The strike is over! Everyone's back to work! As expected, the WGA voted overwhelmingly to dance off the pickets lines and back to their sitcom writers rooms, deadline-rushed screenplays begging for punch-up, and blank Final Draft screens, with 92.5% of its membership agreeing to usher in a new, internet-enabled era of peace, love and shared prosperity that will last between four months and three years, when an ugly battle over a yet-discovered content-delivery platform (we're thinking gamma rays will be involved!) once again shakes the industry to its very foundation. Variety solicits the post-strike reflections of dangerously charismatic CBS despot Les Moonves, one of the moguls credited with hammering out the deal with the Guild:
"We will never know if they would have achieved these things without a strike. I think it's really important now that everybody come back together, and work together. I think that's going to happen. Let's not look backward; let's look forward.
Let's not talk just once every three years but maybe every month. Especially on new media. The rules of our business are changing so rapidly, the ways people are using media and content are changing so rapidly. For our creative partners, relationships and communication are really important. The (WGA) realizes it, and we realize it."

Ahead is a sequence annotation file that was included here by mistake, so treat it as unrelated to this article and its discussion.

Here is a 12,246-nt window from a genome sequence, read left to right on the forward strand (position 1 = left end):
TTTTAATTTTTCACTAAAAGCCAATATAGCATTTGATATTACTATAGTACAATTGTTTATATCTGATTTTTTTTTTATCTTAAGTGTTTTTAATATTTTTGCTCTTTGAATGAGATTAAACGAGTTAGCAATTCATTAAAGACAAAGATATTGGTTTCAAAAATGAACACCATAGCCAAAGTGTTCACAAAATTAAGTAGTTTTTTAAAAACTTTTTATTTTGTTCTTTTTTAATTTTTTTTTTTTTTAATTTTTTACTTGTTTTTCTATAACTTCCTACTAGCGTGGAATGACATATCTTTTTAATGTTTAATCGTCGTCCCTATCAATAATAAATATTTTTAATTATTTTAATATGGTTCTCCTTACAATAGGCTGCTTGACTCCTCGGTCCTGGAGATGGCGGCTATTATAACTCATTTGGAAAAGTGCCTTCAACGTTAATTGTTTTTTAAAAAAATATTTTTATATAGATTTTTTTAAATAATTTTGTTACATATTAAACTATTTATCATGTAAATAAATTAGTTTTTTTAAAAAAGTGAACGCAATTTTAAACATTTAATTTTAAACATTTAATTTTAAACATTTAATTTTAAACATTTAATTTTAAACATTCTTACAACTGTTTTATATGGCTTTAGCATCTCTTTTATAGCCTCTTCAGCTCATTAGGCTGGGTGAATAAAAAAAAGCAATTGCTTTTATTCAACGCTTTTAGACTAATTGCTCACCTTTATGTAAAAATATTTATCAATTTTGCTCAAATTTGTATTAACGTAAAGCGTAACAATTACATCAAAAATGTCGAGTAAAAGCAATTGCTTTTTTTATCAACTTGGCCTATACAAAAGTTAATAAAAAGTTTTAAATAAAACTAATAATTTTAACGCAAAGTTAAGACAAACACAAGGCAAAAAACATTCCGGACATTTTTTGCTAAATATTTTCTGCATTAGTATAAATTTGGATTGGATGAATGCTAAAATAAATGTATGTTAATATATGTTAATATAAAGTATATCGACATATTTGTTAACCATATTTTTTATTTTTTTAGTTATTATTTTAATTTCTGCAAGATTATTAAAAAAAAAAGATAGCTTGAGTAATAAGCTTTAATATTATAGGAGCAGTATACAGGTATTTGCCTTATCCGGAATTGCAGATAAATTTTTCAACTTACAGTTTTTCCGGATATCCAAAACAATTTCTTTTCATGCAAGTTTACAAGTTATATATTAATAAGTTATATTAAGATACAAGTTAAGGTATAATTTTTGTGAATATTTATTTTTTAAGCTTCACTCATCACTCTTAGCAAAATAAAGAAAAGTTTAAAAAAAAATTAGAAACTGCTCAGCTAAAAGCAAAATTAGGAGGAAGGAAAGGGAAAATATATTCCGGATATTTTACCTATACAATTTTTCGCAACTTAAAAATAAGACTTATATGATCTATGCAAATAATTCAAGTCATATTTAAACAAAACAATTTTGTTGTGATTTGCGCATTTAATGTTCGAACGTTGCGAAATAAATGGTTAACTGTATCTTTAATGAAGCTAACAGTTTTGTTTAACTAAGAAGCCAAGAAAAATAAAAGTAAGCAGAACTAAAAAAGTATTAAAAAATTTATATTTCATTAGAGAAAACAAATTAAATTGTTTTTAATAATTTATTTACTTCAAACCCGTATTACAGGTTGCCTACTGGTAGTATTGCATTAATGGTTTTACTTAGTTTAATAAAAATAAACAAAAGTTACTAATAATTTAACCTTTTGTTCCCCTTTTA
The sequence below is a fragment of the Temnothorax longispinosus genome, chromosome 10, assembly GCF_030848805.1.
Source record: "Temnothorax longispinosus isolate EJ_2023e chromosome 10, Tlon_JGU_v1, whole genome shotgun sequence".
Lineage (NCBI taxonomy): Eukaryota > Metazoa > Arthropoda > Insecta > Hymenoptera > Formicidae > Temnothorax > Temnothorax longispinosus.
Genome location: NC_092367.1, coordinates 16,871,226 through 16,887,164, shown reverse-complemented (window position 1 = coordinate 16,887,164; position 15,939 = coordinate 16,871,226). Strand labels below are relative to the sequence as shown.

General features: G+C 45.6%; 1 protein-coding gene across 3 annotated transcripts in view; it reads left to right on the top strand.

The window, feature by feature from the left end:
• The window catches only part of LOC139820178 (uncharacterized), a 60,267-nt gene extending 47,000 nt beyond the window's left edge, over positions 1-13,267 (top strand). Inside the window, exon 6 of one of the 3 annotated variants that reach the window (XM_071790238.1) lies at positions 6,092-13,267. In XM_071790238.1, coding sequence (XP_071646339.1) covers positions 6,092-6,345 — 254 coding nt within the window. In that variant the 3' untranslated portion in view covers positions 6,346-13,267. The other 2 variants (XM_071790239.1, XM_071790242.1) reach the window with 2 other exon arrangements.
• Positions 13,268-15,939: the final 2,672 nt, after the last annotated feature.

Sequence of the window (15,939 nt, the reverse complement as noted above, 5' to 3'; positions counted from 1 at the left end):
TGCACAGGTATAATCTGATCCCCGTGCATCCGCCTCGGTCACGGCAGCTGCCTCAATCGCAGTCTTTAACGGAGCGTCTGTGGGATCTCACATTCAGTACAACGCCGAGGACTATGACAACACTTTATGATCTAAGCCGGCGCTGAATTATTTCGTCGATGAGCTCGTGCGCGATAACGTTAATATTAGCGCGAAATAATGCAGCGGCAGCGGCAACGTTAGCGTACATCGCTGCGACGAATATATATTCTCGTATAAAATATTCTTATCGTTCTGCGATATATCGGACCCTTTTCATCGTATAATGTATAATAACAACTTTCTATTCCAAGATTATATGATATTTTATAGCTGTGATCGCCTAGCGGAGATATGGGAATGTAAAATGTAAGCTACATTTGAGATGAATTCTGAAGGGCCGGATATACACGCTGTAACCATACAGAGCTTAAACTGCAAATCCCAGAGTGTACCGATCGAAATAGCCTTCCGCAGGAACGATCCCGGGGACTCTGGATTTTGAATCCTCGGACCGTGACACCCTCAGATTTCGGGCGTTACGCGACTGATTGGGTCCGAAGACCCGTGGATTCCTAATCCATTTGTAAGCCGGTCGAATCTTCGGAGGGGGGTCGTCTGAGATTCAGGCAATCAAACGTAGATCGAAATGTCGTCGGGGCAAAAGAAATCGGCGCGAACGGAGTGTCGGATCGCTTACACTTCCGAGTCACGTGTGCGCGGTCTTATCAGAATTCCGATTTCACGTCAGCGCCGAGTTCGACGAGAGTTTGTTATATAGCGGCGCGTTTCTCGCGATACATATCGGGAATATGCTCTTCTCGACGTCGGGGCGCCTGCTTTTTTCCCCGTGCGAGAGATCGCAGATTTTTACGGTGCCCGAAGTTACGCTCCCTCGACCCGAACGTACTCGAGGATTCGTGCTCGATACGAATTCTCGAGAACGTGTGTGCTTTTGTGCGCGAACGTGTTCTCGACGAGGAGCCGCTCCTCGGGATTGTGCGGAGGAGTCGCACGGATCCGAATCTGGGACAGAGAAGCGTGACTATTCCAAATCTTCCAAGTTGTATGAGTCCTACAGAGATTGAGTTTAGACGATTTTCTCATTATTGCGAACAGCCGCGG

Although relations between guild leaders and AMPTP conglom toppers seemed to be nonexistent during the worst stalemate periods of the strike in December and early January, Moonves said the ill will quickly dissipated once both sides agreed to meet together in small groups and under the cover of a media blackout.
"Once (WGA leaders) got to know some of us (toppers) they realized where we were coming from. Nobody handed us these jobs," Moonves said. And he was quick to praise his colleagues Chernin and Iger for "doing an excellent job in going in with (WGA toppers) and working out the details."
Moonves, we suspect, could have prevented the stoppage back in early November with a mesmerizing flash of his legendary, 150-tooth smile had he not wanted everyone to suffer for three months for his personal amusement. (Indeed, that may seem cruel and selfish, but a guy bent on eventual intergalactic domination has to get his jollies somewhere.) But as the executive notes above, it's unproductive to look backward when there is so much work to be done; rather than fret about what could or couldn't have been achieved without the near-total shutdown, he'll be personally overseeing the most important concession he and his troika of power players gained during their face-to-face negotiations: the construction of a Mt. Rushmore-inspired monument on the land above the Hollywood sign commemorating their heroic efforts to save the industry from total destruction, from which the faces of Moonves, Iger and Chernin will smile upon the beautiful city they saved for all time.